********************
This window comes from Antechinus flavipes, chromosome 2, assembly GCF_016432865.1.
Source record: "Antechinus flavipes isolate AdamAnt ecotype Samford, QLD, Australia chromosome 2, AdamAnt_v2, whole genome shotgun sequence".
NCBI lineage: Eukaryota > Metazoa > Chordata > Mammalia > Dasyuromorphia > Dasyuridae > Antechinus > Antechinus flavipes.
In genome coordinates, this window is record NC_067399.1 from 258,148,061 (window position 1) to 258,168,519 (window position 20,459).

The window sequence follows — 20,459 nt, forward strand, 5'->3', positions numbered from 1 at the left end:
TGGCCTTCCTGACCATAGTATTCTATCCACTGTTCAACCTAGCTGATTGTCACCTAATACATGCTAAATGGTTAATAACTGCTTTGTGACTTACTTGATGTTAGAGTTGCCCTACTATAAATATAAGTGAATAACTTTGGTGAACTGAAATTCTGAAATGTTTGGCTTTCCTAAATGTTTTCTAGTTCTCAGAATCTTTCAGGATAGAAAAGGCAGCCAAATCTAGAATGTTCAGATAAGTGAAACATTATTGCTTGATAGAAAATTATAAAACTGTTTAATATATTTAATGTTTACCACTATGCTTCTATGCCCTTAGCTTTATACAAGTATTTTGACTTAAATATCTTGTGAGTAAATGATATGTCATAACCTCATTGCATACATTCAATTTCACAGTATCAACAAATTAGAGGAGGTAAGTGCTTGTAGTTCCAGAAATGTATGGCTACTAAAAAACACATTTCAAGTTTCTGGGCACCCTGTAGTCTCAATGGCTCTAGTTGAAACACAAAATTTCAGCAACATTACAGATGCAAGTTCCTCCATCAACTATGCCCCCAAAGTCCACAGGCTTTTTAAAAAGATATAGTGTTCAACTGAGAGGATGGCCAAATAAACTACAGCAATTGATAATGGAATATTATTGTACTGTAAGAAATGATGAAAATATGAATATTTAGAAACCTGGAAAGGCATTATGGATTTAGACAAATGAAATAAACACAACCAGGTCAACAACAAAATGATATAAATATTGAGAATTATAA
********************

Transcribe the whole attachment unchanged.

This window comes from Antechinus flavipes, chromosome 2, assembly GCF_016432865.1.
Source record: "Antechinus flavipes isolate AdamAnt ecotype Samford, QLD, Australia chromosome 2, AdamAnt_v2, whole genome shotgun sequence".
NCBI lineage: Eukaryota > Metazoa > Chordata > Mammalia > Dasyuromorphia > Dasyuridae > Antechinus > Antechinus flavipes.
In genome coordinates, this window is record NC_067399.1 from 258,148,061 (window position 1) to 258,168,519 (window position 20,459).

The window sequence follows — 20,459 nt, forward strand, 5'->3', positions numbered from 1 at the left end:
TGGCCTTCCTGACCATAGTATTCTATCCACTGTTCAACCTAGCTGATTGTCACCTAATACATGCTAAATGGTTAATAACTGCTTTGTGACTTACTTGATGTTAGAGTTGCCCTACTATAAATATAAGTGAATAACTTTGGTGAACTGAAATTCTGAAATGTTTGGCTTTCCTAAATGTTTTCTAGTTCTCAGAATCTTTCAGGATAGAAAAGGCAGCCAAATCTAGAATGTTCAGATAAGTGAAACATTATTGCTTGATAGAAAATTATAAAACTGTTTAATATATTTAATGTTTACCACTATGCTTCTATGCCCTTAGCTTTATACAAGTATTTTGACTTAAATATCTTGTGAGTAAATGATATGTCATAACCTCATTGCATACATTCAATTTCACAGTATCAACAAATTAGAGGAGGTAAGTGCTTGTAGTTCCAGAAATGTATGGCTACTAAAAAACACATTTCAAGTTTCTGGGCACCCTGTAGTCTCAATGGCTCTAGTTGAAACACAAAATTTCAGCAACATTACAGATGCAAGTTCCTCCATCAACTATGCCCCCAAAGTCCACAGGCTTTTTAAAAAGATATAGTGTTCAACTGAGAGGATGGCCAAATAAACTACAGCAATTGATAATGGAATATTATTGTACTGTAAGAAATGATGAAAATATGAATATTTAGAAACCTGGAAAGGCATTATGGATTTAGACAAATGAAATAAACACAACCAGGTCAACAACAAAATGATATAAATATTGAGAATTATAA